New Brunswick government to cover some fees for internationally-educated nurses

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New Brunswick commits to covering registration fees for international nurses
A week after New Brunswick announced a streamlined process to cut registration waiting times for internationally educated nurses, the province announced on Friday that it will be covering registration fees for the next five years. – Jun 2, 2023

It can cost internationally-educated nurses (IENs) up to $10,000 in assessment and registration fees when they try to register in New Brunswick.

On Friday, the provincial government announced it would cover some of these costs for up to 300 IENs a year for five years.

Health Minister Bruce Fitch said the province doesn’t have a precise amount of how much this will cost as it will depend on how many nurses apply.

“It may differ from place to place, but it’s a five-year commitment so it’s in the tens of millions dollars,” he said.

Elizabeth Princewill-Sanni, who immigrated to the province from Nigeria in hopes of becoming a registered nurse, called the announcement a “gamechanger.”

“I like that they have put into consideration what this will cost us and how it will affect us, not just financially but mentally to try to get registered again, because we’re already registered in our home countries,” she said.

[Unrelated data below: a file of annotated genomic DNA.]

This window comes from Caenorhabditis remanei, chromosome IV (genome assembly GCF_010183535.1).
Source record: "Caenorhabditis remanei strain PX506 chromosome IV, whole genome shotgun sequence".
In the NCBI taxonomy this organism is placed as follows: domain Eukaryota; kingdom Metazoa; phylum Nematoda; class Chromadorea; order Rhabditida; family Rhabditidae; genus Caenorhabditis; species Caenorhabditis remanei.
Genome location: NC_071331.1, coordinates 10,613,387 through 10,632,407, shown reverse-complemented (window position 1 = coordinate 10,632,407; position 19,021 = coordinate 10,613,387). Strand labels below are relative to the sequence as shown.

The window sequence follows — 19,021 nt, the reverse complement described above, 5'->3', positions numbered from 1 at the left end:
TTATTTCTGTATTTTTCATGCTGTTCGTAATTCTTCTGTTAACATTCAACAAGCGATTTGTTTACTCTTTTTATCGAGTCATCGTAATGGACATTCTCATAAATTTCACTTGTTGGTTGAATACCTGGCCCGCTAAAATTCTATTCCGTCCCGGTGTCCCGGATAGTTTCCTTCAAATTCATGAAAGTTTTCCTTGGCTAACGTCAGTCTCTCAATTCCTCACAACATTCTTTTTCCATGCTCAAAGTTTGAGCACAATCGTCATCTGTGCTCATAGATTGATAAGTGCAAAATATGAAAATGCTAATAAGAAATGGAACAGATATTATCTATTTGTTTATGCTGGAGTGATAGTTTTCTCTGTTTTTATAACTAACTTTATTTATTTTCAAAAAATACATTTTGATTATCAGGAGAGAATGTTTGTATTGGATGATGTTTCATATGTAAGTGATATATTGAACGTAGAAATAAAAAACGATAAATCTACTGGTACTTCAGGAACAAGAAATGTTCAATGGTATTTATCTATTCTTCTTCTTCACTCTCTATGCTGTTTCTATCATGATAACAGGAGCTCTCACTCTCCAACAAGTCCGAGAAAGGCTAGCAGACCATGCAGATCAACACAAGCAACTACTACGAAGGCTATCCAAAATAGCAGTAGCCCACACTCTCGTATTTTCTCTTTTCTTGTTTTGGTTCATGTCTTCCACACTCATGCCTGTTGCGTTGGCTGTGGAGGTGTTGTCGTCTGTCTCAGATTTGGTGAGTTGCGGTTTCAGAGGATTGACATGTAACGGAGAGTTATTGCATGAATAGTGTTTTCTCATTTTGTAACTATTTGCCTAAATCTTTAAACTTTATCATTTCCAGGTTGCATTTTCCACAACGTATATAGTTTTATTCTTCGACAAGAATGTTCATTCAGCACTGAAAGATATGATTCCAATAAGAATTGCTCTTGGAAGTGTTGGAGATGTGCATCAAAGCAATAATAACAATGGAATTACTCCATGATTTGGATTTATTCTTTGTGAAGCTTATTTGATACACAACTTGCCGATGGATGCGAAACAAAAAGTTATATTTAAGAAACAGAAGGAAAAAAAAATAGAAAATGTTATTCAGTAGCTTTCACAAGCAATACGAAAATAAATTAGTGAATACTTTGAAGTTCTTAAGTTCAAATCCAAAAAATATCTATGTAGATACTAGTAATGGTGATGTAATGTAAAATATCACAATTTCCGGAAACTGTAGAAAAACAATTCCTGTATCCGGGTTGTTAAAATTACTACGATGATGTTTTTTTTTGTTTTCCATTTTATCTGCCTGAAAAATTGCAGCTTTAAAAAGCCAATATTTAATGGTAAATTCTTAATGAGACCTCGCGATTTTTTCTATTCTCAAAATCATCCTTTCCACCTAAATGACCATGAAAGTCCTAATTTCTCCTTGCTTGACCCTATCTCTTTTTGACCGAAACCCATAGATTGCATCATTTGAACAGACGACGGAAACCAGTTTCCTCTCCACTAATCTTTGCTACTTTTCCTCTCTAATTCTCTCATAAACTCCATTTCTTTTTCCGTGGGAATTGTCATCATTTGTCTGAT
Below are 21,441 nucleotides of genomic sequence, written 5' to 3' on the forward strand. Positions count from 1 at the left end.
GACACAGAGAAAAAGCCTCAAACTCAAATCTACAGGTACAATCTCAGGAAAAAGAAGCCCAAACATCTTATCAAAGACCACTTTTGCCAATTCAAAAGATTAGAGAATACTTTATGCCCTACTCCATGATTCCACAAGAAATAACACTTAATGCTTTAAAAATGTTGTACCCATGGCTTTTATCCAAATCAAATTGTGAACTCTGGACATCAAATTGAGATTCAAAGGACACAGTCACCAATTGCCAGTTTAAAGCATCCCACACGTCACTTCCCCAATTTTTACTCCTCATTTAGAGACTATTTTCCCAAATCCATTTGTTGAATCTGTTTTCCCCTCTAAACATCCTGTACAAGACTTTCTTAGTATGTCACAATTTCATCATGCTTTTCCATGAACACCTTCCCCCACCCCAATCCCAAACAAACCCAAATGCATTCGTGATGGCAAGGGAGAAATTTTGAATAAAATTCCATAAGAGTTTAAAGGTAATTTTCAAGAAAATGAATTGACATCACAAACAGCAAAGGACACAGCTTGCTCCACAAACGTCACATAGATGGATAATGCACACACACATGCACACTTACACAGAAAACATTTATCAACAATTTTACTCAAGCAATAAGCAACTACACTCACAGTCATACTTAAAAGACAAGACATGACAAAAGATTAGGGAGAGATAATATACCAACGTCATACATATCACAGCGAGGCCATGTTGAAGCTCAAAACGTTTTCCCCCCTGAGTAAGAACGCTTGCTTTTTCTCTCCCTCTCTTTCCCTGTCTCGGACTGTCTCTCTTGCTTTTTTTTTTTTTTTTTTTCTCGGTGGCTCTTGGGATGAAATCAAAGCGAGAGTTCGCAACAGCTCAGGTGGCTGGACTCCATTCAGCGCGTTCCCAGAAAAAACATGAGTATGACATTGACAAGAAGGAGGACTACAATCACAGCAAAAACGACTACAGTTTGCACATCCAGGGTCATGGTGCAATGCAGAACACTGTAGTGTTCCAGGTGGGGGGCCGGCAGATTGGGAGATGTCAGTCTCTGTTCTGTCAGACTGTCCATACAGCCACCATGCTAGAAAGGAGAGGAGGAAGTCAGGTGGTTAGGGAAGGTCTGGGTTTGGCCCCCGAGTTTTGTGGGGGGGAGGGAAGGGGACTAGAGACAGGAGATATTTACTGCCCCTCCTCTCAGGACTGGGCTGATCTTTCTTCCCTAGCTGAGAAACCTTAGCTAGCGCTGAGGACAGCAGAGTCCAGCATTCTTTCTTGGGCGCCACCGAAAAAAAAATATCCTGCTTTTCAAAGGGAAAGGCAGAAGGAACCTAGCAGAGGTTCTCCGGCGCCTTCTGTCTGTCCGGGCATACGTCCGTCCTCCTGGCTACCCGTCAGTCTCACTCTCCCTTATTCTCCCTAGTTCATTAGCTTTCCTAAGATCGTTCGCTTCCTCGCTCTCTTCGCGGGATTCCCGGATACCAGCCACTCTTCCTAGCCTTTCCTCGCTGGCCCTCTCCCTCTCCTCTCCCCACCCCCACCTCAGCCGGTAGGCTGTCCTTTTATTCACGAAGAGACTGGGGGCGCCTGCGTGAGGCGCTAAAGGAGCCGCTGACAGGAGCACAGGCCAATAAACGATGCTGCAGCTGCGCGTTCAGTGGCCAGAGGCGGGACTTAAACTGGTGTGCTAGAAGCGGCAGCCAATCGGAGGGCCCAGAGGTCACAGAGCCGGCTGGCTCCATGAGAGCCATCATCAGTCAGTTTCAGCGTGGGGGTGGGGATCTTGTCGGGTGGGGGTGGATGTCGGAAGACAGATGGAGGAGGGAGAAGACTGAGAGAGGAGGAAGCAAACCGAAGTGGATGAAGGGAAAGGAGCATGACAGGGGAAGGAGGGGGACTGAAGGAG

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She currently works as a patient care attendant in Moncton Hospital’s oncology department.

“I start my bridging on Monday and after that I will be writing the NCLEX (nursing exam) which certifies me to work as a nurse in New Brunswick and Canada,” she said.

She loves living in New Brunswick, as she considers it a great place to raise her children.

She said they particularly like playing in Moncton’s Centennial Park, and how the small size of the city makes it easy to get around.

Horizon Health Interim President and CEO Margaret Melanson said the health networks had contracted with a third party in order to help IENs find housing in New Brunswick’s challenging housing market.

“These people often don’t know where to turn where they’re new to the country,” Melanson said.

“Having someone to help them directly to make those contacts is often what makes the advantage,” she said.

New Brunswick Nurses Union President Paula Doucet said the funding announcement was a step in the right direction in an interview on Friday, while noting IENs need more than just financial support.

“If they’re set up in a rural area, we have to make sure there are multicultural associations involved, and other partners within the communities otherwise some of these nurses will feel very isolated,” she said.

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She said the government needs to invest in retaining it’s existing nursing workforce through means like retention bonuses, or else it’s setting up newly recruited IENs to fail.

She said IENs and new domestic graduates need the mentorship of experienced New Brunswick nurses in order to better integrate into the health system.

“This government has put every egg that they’ve collected into the basket of recruitment and they’ve left nothing and they’ve starved the nurses when it comes to retention and they’ve gotta turn that around,” she said.

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